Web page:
A new report from the Ontario Confederation of University Faculty Associations observes that declining quality and rising tuition fees mean that university students in the province are paying more money for less education. When measured against several key indicators of learning quality, such as engagement with full-time faculty and high-quality labs, students in the 1960s received a better education than today's students, and for a bargain price. The study notes that in the 1960s, students learned in small classes and benefited from brand-new facilities, and now Ontario has the highest student-to-faculty ratio in the country, and much of the campus infrastructure in the province is decades old. OCUFA stresses that renewed government investment in PSE is the only way to ensure the value of an Ontario university degree for today's students and following generations. OCUFA News Release | Read the report

What Ontario university and college presidents are making

According to the Ontario government's Public Sector Salary Disclosure list, McMaster University president Peter George, who will retire in June, is the highest-paid university president in the province, earning $524,435 in 2009. He did not, however, receive the highest salary among university employees. Former University of Waterloo vice-president academic and provost Amit Chakma, who is now the president of the University of Western Ontario, made $737,640 last year. Rick Miner, former president of Seneca College, received the highest salary of provincial college presidents in 2009, earning $414,137. Public Sector Salary Disclosure 2010: Universities (Algoma U to uSudbury) | Public Sector Salary Disclosure 2010: Universities (uToronto to York U) | Public Sector Salary Disclosure 2010: Colleges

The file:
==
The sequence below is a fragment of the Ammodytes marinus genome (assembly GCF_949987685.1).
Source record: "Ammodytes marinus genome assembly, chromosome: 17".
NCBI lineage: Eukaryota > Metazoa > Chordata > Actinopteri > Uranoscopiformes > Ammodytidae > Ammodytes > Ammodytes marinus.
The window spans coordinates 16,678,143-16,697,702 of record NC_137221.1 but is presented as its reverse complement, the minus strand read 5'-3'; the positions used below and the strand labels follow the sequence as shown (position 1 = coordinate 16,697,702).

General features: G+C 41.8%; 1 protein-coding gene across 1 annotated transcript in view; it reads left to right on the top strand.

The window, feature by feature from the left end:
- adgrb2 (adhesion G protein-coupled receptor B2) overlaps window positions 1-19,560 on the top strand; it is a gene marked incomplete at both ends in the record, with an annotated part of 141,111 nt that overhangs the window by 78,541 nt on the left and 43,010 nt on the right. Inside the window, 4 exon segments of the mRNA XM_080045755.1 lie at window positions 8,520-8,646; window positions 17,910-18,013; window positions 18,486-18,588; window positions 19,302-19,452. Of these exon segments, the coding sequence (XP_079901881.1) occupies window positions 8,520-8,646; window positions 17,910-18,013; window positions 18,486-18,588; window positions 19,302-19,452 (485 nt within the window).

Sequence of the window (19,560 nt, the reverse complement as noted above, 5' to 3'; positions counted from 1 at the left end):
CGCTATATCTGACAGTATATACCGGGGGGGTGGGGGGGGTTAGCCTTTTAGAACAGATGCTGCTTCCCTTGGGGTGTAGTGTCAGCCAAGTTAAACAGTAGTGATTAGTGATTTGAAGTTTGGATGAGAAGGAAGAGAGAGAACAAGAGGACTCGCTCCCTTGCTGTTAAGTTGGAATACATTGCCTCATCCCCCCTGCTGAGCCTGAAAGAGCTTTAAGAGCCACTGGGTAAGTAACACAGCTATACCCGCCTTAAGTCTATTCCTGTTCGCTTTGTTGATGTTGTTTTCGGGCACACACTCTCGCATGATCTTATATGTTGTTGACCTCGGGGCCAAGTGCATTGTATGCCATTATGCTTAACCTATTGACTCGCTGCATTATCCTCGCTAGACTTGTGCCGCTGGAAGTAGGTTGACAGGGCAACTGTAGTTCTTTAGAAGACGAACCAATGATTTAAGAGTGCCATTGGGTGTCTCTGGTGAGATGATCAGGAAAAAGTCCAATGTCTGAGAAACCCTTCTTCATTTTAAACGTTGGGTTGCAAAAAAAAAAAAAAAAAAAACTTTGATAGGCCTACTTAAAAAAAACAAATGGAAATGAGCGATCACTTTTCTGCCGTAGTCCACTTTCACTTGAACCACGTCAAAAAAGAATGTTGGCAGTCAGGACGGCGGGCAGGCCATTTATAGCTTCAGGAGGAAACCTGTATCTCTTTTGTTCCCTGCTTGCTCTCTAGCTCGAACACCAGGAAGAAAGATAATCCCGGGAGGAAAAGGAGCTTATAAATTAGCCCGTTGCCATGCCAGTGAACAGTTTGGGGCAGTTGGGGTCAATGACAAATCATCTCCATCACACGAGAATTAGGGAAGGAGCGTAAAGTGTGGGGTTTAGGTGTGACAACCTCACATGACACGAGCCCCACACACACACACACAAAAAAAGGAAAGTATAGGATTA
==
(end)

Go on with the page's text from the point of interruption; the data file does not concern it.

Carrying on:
STU launches feasibility study on programming for satellite campus in Miramichi

St. Thomas University has commissioned a feasibility study on potential programs for a proposed satellite campus in Miramichi. The study will involve consultations with key education and business stakeholders in the region and a review of what program possibilities and financial impact the "college of extension" could have for STU and the New Brunswick government. The feasibility study will examine the possibility of expanded course offerings; new research centres; teaching and in-service training in criminology and gerontology; and the potential for using the college to offer courses and professional prerequisite courses for Aboriginal students. The study is expected to be completed this summer. Times and Transcript

uManitoba football stadium project accelerated

Representatives from the Manitoba government, City of Winnipeg, Winnipeg Blue Bombers, and the University of Manitoba announced yesterday a plan to accelerate construction of a new $115-million community-owned football stadium at the University of Manitoba. Construction of the stadium will begin this summer, with an opening in time for the 2012 CFL and Bison football seasons. An additional $22.5 million in federal, provincial, and municipal funds will be invested in fitness facilities at uManitoba. Manitoba News Release

UBC student pub loses liquor license for serving minors

University of British Columbia administrators have ordered an on-campus pub to stop serving alcohol until further notice after "three strikes" of being caught serving underage patrons. Although the pub is operated by the university's Graduate Student Society, UBC controls the liquor license, which was rescinded as of last Friday. A letter signed by UBC's legal counsel states the university is no longer confident the graduate student government can operate the pub in a manner that observes liquor laws and promotes responsible drinking. Vancouver Sun | CBC

Facebook to introduce changes to "like" button, fan pages

Facebook has announced plans to replace the "become a fan" concept for branded pages with the more prevalent "like" button, and brands will no longer accumulate "fans," but rather "connections." The change also affects engagement ads, with the "become a fan" verbiage disappearing in favour of the "like" button and thumbs-up icon. The social network is likely introducing this change as part of preparations for developing a "like" button that can be deployed on the non-Facebook Web. Advertising Age